Sport is a huge part of the New Zealand way of life, we want to help you to remain on the field instead of sidelined with injuries.
We believe in the benefits of physical activity and if you do have an injury, we want you to recover well, avoid re-injury and get back to what you enjoy doing.
Each year we receive on average 480,000 sport related claims.
The most common sport related injuries in 2018 were:
sprain of knee and leg
sprain of shoulder and upper arm.
Keeping you injury-free
From competitive athletes to weekend warriors, ACC SportSmart is there to help everyone get the most out of their game and stay injury free.
Developed by an expert panel of academics, clinicians, sports administrators and subject matter experts, ACC SportSmart is an injury prevention framework. It’s based on nine key principles to help you perform well and enjoy an active lifestyle.
We partner with national sporting organisations including NZ Rugby, NZ Rugby League, NZ Netball, NZ Football, Touch NZ and Basketball NZ. Through these partnerships, we educate players, coaches, and referees about how to prepare well for their sport and remain injury free.
We also work in recreation areas such as cycling, mountain biking, and snow sports. We encourage everyone to apply the SportSmart principles to their individual pursuits.
Kids in Sport
In 2019, the Australasian College of Sport and Exercise Physicians (ACSEP) released a position statement around early specialisation in sport.
What is their guidance which is endorsed by ACC?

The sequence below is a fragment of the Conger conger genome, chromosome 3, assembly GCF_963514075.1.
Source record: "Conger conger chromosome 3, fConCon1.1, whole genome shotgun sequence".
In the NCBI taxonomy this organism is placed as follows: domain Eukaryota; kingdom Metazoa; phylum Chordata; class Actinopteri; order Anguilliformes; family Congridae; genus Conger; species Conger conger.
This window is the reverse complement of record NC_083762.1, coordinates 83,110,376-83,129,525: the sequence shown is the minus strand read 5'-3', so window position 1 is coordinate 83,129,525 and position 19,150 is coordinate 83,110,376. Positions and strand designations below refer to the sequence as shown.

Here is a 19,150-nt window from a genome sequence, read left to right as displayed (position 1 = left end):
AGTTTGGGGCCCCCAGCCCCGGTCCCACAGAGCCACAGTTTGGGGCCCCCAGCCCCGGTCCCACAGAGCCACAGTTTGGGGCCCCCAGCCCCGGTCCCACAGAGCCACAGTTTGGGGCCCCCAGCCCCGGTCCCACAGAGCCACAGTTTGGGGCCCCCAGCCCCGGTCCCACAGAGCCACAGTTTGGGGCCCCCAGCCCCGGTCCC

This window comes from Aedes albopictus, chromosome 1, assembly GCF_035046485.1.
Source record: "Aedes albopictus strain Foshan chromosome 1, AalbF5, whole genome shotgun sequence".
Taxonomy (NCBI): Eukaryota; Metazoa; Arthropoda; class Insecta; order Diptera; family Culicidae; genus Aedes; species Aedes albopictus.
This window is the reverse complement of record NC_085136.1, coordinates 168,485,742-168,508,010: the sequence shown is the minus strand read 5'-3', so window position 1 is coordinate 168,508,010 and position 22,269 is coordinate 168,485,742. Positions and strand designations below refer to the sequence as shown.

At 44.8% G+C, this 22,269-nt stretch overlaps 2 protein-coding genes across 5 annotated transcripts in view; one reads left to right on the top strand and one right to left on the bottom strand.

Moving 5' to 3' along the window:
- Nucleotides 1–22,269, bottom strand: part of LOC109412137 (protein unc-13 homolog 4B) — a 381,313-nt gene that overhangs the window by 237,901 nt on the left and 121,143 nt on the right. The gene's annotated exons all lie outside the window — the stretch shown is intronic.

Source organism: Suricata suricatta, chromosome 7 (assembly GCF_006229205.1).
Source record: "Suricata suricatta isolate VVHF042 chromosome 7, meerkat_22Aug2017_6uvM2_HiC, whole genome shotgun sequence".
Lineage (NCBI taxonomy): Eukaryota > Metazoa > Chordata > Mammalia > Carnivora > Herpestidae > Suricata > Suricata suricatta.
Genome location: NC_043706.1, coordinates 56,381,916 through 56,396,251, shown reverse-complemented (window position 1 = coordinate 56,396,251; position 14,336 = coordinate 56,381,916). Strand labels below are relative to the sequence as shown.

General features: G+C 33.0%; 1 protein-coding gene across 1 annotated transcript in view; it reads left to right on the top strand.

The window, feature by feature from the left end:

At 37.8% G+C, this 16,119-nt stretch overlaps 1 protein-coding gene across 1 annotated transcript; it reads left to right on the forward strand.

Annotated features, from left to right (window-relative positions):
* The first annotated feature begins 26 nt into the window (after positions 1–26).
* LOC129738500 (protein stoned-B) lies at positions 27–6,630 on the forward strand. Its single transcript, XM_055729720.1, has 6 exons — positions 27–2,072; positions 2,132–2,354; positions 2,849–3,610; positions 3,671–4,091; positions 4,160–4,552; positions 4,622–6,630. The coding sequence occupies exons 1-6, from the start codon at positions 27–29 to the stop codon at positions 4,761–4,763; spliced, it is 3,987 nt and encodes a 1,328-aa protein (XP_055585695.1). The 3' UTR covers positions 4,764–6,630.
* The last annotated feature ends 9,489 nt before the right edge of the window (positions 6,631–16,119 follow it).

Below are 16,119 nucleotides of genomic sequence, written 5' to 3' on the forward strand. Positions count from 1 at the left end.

Getting that balance of activity right can be as simple as ensuring the amount of organised sport (training and competition) per week doesn’t exceed the young person’s age. For example, a 10-year-old should avoid doing more than 10 hours of organised sport (training or competition) per week across all their sports and PE.
They recommend that kids should not specialise in a single sport until at least the age of 12.
However, general play and physical activity outside sport should be viewed as separate to this, and actively encouraged.
There should be a 2:1 ration of play to structured sport.
As well as delivering through national partnerships, we partner with several events.
One of these is the Anchor AIMS Games. The AIMS games are the largest sporting event for 11 to 13-year-old students in New Zealand. More than 10,000 intermediate aged students and 1,500 coaches attend and compete across 21 different sports. It’s an important age to start teaching skills to form good lifelong habits to stay in sport and off the sideline with injuries.